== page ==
Tuesday, 20 November 2012
Both families of Great Crested Grebes have left the Long Water in the last few days, and I think the childless couple went with them. All their young had long been able to fly. Maybe they left because the Cormorants had eaten their way through most of the medium-sized fish. Maybe they sensed that the weather was getting colder, and left to avoid being frozen in -- this can be a bad problem for Great Crested Grebes with their need for a 50 yard take-off run, and they are wary of the threat of ice. They don't migrate, they just move around to what they consider suitable places.
It is not clear where they go when they leave the lake, but I think it is probably the Thames somewhere upstream of Chiswick, where the current prevents the water from freezing and there are plenty of weedy backwaters where they can hang around without having to constantly swim against the strong current. In very severe weather they have been known to go to sea, where they can live perfectly well. Their ability to live in salt water explains why Great Crested Grebes are found all over the temperate zone of the Old World; they have even reached New Zealand.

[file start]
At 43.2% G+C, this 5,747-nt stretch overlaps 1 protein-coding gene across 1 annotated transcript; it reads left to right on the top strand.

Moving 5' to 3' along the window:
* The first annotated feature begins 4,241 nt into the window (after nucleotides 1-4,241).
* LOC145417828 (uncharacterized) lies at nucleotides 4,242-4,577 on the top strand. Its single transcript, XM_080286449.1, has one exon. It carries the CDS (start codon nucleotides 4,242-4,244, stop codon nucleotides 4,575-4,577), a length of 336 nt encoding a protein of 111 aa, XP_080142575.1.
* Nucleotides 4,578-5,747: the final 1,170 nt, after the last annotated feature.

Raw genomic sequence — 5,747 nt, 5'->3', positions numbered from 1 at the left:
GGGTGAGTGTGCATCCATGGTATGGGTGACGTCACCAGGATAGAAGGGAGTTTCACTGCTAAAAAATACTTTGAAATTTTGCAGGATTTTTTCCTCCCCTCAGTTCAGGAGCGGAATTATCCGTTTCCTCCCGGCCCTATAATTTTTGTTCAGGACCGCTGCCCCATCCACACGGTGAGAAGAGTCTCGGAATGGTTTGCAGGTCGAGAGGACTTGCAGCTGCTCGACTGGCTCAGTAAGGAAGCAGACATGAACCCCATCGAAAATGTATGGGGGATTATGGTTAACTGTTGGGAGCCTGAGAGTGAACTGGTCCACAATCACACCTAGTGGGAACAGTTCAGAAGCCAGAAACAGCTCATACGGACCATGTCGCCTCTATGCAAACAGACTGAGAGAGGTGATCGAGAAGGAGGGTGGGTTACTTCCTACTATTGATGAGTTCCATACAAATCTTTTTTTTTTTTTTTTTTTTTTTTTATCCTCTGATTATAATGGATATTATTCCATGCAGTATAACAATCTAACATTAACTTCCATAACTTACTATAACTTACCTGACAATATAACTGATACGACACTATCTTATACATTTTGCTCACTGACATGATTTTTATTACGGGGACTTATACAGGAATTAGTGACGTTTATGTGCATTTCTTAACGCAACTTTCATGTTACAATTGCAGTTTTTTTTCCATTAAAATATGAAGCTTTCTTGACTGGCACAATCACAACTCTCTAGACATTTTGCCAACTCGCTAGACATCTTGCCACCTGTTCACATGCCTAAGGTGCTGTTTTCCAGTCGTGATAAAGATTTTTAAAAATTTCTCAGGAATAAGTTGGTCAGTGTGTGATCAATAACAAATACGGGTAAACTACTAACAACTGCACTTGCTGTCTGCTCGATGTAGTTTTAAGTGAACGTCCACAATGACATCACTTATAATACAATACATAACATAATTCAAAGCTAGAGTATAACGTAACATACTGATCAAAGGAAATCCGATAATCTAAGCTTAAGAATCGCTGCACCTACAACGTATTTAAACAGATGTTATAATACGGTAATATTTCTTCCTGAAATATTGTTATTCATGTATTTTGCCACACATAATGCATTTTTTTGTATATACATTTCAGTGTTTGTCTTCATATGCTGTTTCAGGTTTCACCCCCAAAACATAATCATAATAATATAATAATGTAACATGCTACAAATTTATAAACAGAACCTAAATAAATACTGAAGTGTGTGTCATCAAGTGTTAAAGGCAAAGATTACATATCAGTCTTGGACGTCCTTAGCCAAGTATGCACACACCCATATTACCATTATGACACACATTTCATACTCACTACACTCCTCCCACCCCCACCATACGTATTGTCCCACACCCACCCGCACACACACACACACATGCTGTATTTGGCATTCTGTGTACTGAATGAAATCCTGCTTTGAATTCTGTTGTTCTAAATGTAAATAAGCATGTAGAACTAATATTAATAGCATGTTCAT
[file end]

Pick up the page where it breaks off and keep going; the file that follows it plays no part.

The Little Grebe, a less seaworthy bird, is found only as far as 'Wallace's Line', the big gap in the East Indies to the east of Borneo that divides Asian and Australasian species. East of the line it is replaced by a near relative, the Australasian Grebe Tachybaptus novaehollandiae, which looks very similar but has yellow eyes.
Anyway, the Great Crested Grebes have given us a fine show this year, and there are still some on the Serpentine.
Speaking of birds looking ruffled, here is a female Egyptian Goose who was caught by a sudden gust while preening herself.
A Wood Pigeon struggles to keep its balance while reaching for a berry.
They flap heavily in and out of the bushes, constantly beating their wings against the twigs. It is surprising that their feathers aren't in shreds.
And here is a Grey Wagtail coming down to the water's edge in its perennial search for small insects.